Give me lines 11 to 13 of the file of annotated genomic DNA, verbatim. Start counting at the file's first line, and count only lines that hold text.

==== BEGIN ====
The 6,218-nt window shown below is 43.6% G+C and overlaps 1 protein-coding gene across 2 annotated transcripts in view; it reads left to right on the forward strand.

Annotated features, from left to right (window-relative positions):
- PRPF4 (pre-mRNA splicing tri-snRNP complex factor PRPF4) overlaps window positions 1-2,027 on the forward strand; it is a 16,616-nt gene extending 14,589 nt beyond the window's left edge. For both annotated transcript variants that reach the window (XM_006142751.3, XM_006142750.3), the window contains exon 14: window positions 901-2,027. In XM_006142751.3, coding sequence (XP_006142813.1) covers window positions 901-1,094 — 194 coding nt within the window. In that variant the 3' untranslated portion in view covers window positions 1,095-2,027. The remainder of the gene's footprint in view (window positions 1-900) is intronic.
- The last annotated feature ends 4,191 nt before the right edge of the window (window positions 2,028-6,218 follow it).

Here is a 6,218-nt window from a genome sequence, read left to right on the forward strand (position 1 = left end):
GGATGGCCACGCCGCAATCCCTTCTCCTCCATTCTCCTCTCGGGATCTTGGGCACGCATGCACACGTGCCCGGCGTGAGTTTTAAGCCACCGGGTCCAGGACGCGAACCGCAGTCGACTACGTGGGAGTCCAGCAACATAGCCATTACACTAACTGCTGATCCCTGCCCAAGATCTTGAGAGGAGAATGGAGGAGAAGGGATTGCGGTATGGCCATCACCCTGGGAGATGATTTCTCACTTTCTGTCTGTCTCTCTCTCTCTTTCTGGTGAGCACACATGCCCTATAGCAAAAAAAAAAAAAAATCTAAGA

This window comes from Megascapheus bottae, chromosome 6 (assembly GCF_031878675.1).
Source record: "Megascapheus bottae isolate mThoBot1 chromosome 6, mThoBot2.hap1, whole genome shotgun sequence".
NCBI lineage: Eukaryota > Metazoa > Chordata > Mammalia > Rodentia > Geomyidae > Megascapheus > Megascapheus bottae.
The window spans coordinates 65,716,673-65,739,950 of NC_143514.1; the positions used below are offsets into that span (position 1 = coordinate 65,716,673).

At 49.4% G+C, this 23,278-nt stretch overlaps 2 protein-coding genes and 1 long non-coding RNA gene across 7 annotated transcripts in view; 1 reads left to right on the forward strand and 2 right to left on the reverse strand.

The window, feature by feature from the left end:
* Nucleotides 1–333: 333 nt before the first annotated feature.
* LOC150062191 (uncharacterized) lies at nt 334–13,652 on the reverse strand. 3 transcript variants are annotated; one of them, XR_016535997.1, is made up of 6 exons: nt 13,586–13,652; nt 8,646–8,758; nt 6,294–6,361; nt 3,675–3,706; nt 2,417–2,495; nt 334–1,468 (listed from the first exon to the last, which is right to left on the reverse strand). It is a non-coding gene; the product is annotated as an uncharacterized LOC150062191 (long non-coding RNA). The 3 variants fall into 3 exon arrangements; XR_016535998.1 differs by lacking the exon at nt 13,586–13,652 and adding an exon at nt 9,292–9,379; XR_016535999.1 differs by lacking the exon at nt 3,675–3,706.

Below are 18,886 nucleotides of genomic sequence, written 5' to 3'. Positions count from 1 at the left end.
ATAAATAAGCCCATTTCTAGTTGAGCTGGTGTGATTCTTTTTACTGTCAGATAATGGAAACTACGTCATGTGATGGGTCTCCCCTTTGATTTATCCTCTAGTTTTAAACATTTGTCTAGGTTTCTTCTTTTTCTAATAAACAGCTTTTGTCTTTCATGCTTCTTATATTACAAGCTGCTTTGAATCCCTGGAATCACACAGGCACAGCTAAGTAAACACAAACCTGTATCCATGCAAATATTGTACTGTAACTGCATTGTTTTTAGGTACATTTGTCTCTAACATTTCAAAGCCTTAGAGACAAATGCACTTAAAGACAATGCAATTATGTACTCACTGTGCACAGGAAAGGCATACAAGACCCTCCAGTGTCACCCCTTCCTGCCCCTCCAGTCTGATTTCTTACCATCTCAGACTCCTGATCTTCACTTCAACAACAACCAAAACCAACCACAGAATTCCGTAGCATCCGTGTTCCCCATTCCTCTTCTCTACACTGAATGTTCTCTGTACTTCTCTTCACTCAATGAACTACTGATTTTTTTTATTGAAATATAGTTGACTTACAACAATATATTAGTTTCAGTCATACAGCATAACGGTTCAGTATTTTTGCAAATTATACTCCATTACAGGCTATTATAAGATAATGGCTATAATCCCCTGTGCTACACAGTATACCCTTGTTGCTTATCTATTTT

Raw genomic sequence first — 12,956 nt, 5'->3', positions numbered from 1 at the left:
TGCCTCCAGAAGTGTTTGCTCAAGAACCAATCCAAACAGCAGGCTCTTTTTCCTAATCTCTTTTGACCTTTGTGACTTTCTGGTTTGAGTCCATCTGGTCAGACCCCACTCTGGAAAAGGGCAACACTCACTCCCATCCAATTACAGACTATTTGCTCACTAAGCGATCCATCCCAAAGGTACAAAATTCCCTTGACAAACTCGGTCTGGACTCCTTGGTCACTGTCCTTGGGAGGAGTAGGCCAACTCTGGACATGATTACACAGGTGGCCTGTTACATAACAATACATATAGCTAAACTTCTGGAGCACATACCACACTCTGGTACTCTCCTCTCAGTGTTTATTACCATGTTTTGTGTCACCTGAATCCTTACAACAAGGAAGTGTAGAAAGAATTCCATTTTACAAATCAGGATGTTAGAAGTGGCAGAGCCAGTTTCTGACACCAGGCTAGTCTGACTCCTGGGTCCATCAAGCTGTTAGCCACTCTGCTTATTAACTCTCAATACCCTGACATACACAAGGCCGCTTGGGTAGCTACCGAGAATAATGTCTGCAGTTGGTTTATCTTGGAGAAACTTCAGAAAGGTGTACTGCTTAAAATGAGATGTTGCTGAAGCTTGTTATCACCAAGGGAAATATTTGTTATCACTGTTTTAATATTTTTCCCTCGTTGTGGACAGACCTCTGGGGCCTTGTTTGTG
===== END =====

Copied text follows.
At 49.4% G+C, this 23,278-nt stretch overlaps 2 protein-coding genes and 1 long non-coding RNA gene across 7 annotated transcripts in view; 1 reads left to right on the forward strand and 2 right to left on the reverse strand.

The window, feature by feature from the left end:
* Nucleotides 1–333: 333 nt before the first annotated feature.